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ginahoy  
#1 Posted : Sunday, May 31, 2020 3:30:14 AM(UTC)

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Hypotehetical:
Mary is 68 and John is 65 and both are retired and intend to wait until age 70 to start receiving social security. However, Mary's spousal benefit based on John's coverage (50% of his Primary Insurance Amount or PIA) may be only slightly less than her own benefit at age 70. If so, she might be better off filing for her benefit immediately and then filing for the spousal benefit once John starts collecting at age 70. The extra two years of benefits she would collect should more than make up for the smaller amount.

The question is how to determine John's PIA looking back from age 70. According to another thread elsewhere in this forum, the spousal benefit is based on the PIA that's in effect at the time the spouse files to receive the benefit. However, I'm not sure what that means, and the thread is too old to reignite. The problem is that after one reaches FRA, social security statements no longer show the PIA. Presumably it would continue to be indexed for inflation, no? Surely the spousal benefit wouldn't be based on the unadjusted PIA benefit 46 months prior, at John's FRA (66 + 2 months)!?

Edited by user Sunday, May 31, 2020 3:42:50 AM(UTC)  | Reason: Not specified

someoldguy  
#2 Posted : Sunday, May 31, 2020 5:34:11 AM(UTC)
someoldguy

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This doesn't answer the question... but if the spousal benefit is less, why can't Mary just keep receiving her own benefit?
DISCLAIMER: You read it on an open internet forum :)
ginahoy  
#3 Posted : Sunday, May 31, 2020 12:07:54 PM(UTC)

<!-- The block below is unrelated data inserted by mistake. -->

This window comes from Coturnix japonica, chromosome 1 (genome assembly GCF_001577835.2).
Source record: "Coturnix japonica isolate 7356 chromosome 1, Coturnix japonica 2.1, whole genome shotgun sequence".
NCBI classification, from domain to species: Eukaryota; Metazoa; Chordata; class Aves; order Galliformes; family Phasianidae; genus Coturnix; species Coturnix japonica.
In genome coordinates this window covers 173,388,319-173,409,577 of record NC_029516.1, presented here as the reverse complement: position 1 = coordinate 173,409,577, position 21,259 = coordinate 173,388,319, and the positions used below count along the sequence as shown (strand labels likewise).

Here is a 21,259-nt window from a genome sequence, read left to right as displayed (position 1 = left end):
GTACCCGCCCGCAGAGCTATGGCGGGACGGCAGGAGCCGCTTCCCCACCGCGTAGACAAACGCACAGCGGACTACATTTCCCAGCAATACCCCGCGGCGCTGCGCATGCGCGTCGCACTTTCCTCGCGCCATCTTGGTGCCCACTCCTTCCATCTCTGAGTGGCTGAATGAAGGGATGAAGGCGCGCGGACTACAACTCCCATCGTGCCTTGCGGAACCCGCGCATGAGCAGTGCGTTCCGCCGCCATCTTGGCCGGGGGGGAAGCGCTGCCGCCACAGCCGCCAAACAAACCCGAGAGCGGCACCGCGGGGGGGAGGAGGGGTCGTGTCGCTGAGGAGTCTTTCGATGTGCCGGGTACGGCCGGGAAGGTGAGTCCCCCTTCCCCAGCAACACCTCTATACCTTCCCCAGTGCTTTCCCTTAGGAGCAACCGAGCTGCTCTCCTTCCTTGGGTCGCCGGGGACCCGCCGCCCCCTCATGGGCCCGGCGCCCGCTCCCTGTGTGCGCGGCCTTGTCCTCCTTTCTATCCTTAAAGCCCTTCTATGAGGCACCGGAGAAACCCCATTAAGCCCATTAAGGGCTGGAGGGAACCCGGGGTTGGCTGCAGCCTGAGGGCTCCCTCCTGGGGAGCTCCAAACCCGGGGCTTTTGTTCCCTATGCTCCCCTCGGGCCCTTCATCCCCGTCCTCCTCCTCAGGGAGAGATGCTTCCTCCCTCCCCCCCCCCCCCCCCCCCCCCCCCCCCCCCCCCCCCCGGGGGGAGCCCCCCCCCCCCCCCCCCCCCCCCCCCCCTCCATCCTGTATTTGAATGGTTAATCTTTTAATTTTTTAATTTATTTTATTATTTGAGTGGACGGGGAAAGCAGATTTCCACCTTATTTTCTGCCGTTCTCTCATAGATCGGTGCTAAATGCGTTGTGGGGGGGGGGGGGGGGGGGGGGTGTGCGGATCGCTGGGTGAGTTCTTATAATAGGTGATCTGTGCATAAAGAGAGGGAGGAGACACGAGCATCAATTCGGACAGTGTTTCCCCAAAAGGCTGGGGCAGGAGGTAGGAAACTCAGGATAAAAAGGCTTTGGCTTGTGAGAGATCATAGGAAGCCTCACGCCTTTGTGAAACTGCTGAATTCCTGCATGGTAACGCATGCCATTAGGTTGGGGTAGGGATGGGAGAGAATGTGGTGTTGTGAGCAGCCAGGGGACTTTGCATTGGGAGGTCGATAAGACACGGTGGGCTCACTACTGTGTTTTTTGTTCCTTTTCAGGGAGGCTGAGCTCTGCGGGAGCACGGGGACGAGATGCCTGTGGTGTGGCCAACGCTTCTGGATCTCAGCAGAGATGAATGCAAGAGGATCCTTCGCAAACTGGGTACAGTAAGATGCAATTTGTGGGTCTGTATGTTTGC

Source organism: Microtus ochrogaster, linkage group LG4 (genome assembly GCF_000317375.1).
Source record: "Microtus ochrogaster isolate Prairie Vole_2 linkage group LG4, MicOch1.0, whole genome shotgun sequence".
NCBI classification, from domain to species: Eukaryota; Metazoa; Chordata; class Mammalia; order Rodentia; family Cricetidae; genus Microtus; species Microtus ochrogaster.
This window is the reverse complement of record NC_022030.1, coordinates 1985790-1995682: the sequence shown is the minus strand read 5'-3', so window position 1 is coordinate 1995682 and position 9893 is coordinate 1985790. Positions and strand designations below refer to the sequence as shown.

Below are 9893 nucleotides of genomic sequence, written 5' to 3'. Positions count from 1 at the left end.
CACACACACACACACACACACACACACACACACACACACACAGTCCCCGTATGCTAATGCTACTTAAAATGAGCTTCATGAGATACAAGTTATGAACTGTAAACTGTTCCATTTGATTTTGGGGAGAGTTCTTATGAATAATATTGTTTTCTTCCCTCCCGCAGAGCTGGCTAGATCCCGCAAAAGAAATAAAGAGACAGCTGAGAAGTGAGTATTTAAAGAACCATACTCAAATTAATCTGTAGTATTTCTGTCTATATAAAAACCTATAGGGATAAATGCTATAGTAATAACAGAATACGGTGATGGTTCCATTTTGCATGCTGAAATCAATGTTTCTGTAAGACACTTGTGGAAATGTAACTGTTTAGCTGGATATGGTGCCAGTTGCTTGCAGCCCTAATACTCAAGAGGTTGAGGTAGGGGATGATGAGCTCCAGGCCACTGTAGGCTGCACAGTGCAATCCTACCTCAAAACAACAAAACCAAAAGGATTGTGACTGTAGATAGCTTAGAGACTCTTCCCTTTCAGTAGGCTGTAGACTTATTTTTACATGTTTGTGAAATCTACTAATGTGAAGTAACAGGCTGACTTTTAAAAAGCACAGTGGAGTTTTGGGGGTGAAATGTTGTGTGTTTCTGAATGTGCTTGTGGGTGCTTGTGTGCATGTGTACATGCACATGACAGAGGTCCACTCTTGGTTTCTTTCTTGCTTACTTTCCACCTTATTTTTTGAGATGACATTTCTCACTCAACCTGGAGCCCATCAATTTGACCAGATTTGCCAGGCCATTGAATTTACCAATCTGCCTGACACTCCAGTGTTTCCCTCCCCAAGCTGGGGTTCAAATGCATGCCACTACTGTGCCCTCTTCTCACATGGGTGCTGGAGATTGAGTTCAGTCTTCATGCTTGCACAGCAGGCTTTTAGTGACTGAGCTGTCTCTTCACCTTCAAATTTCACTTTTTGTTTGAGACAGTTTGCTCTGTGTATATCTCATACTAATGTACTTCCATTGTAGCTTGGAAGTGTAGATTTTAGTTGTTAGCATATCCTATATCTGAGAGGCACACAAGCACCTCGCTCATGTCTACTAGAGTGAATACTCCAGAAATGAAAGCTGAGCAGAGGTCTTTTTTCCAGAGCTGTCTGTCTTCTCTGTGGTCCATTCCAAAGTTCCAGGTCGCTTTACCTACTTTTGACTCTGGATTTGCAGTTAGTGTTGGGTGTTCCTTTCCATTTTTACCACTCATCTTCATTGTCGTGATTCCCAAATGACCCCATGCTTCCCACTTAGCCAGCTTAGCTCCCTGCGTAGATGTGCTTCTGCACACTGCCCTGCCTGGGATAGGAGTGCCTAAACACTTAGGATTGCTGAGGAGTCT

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Originally Posted by: someoldguy Go to Quoted Post
if the spousal benefit is less, why can't Mary just keep receiving her own benefit?

The following numbers are fabricated to illustrate the issue, ignoring future COLA's. As you can see, this analysis is very sensitive to John's PRI. If it's $26,400 or higher, then it's a no-brainer for Mary to claim immediately. However, if John's PRI is less than $26,400 as shown here (i.e., Mary's spousal benefit is less than her own benefit at age 70), then it becomes an actuarial question, which I'm prepared to evaluate. So what I need to know is how social security determines John' PRI at his age 70 for the purposes of calculating Mary's spousal benefit... is it the unadjusted amount when he reached FRA (looking back from 2025), or does John's theoretical PRI continue to index with COLA?

Mary's PRI 10,000 (2018 FRA @ 66)
John's PRI 26,300 (2021 FRA @ 66 and 2 months)

Mary defer to 68 (i.e., now)
2020 $11,600 (16% deferment credit)
2021 $11,600
2022 $11,600
2023 $11,600
2024 $11,600
total $58,000

2025 $13,150 spousal benefit (50% of John's PRI @ age 70)
2026 $13,150 "
2027 $13,150 "
2028 $13,150 "
etc...

Mary defer to 70
2020 ...$0
2021 ...$0
2022 $13,200 (32% deferment credit)
2023 $13,200
2024 $13,200
total $39,600

2025 $13,200 don't claim spousal benefit
2026 $13,200 "
2027 $13,200 "
2028 $13,200 "
etc...

Edited by user Sunday, May 31, 2020 12:08:42 PM(UTC)  | Reason: Not specified

GoHuskers  
#4 Posted : Monday, June 1, 2020 10:58:41 AM(UTC)

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An individual's initial PIA for retirement benefits is calculated based on the factors in effect for the year the individual attains age 62. Assuming there is no prior period of disability involved the 35 years with the highest earnings, indexed for changes in wage levels, are used to compute the average indexed monthly earnings that are used in the PIA computation. The indexing factors are specific to the year of age 62 attainment. You add up those 35 years of indexed earnings and then divide by 420, the number of months in 35 years, to get the average indexed monthly earnings (AIME). Then, what are called "Bend Points" come into play. These, again are based on the year of age 62 attainment. For example if the individual was 62 in 2017, the bend points are 885 and 5337.